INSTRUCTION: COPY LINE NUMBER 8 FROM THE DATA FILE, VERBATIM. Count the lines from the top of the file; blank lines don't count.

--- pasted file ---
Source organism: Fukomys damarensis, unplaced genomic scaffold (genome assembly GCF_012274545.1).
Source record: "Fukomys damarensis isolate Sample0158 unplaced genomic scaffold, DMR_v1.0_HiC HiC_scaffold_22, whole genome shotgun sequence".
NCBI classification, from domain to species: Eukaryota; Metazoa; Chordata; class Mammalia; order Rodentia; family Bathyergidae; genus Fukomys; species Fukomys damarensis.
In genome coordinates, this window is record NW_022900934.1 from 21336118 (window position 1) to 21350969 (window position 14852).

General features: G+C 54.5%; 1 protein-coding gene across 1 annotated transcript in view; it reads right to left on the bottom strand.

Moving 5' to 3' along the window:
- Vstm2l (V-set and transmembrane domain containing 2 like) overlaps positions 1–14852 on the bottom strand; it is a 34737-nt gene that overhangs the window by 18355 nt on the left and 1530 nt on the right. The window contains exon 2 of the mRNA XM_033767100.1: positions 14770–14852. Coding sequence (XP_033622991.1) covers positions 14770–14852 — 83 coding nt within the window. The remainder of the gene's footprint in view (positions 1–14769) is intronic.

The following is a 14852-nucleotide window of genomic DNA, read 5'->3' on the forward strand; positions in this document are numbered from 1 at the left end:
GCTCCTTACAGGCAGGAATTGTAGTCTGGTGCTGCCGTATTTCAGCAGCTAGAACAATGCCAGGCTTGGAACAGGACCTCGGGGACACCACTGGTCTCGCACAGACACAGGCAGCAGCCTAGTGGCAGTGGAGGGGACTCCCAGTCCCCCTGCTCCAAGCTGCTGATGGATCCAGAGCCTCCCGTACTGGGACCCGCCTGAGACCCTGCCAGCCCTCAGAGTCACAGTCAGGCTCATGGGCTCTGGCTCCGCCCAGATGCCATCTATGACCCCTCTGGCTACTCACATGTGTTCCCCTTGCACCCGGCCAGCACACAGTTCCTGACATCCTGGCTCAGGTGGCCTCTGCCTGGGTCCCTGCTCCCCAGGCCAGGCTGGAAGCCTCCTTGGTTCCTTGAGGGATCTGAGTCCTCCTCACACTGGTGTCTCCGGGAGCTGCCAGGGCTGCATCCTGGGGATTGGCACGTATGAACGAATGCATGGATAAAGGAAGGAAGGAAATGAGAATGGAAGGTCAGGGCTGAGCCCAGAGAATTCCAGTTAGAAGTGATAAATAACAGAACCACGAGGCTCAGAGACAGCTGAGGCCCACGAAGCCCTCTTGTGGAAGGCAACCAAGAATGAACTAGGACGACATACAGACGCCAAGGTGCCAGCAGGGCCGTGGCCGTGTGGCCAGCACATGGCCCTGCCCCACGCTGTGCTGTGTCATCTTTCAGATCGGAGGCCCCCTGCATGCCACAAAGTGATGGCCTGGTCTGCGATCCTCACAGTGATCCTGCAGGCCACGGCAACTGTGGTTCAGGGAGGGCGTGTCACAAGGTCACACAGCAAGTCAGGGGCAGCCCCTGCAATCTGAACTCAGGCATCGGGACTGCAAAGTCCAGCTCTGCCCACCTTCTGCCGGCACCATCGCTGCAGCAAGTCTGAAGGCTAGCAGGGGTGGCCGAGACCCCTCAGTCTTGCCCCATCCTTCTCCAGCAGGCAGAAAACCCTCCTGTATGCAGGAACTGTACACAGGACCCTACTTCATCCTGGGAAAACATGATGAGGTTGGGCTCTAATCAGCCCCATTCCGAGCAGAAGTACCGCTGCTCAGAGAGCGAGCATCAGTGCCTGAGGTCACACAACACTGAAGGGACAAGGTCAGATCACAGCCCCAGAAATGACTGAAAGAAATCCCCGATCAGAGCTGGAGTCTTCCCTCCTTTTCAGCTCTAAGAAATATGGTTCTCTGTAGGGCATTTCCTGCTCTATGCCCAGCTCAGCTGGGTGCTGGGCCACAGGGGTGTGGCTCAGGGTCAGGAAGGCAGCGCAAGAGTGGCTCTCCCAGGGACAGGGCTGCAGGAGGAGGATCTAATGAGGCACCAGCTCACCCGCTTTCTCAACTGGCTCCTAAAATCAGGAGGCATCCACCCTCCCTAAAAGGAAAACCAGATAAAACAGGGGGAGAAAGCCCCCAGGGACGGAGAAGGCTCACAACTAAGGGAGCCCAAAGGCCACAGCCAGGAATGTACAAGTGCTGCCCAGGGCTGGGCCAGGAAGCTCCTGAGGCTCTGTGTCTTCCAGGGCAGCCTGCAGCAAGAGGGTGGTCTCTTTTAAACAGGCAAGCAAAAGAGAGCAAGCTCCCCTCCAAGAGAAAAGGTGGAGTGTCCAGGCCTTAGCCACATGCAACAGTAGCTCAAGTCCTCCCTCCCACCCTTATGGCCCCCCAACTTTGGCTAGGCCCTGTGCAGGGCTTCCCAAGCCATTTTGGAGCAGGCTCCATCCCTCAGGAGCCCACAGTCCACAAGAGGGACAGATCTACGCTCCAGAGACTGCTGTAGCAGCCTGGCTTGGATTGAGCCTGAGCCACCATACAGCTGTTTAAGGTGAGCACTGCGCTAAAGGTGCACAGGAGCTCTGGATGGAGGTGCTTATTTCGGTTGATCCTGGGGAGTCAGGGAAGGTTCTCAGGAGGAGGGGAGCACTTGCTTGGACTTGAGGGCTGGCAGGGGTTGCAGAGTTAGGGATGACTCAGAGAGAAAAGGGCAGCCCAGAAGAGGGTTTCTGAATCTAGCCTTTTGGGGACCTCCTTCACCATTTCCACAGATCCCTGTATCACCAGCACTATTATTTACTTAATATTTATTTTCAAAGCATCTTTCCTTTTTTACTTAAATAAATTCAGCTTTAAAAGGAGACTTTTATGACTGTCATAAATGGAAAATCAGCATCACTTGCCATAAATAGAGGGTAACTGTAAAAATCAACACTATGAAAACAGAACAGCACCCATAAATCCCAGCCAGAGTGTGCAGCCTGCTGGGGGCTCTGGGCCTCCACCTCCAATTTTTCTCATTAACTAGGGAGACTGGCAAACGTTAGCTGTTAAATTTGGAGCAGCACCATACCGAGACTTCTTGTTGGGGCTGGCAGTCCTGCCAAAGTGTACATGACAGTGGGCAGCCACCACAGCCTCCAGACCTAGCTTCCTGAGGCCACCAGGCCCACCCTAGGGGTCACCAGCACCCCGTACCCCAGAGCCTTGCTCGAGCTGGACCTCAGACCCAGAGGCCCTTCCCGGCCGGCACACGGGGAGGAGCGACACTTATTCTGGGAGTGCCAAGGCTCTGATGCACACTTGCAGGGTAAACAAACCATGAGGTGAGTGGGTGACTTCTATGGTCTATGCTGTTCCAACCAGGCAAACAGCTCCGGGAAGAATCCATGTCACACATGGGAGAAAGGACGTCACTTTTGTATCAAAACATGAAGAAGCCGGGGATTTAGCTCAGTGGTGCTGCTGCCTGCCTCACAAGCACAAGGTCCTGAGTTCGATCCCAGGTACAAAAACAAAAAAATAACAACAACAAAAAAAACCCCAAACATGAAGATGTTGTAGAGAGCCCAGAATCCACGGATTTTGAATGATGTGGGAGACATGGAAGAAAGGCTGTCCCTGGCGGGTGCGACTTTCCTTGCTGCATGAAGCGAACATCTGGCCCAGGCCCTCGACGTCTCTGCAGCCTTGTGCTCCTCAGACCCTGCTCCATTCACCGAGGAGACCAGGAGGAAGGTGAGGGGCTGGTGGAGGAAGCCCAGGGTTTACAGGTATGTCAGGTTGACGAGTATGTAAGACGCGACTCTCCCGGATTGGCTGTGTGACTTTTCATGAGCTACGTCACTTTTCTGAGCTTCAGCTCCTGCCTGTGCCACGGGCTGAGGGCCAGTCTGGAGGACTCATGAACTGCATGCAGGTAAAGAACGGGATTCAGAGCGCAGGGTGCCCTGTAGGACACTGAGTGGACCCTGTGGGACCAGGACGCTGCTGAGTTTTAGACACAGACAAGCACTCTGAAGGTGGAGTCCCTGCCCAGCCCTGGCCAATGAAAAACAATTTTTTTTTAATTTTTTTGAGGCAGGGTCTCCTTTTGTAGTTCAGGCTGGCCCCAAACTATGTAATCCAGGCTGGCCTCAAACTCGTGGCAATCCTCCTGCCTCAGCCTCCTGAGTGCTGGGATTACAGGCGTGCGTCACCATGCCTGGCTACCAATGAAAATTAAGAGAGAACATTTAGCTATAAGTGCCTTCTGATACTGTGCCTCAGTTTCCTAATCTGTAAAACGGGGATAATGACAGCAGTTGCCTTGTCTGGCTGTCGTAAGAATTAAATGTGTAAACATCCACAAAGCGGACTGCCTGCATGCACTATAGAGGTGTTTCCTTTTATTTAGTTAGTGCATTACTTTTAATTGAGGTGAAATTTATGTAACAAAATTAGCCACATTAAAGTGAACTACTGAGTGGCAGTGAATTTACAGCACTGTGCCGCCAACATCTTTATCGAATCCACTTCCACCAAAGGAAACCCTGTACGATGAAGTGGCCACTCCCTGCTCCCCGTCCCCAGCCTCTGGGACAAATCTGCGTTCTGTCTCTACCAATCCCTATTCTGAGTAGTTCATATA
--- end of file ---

The following is a 14852-nucleotide window of genomic DNA, read 5'->3' on the forward strand; positions in this document are numbered from 1 at the left end: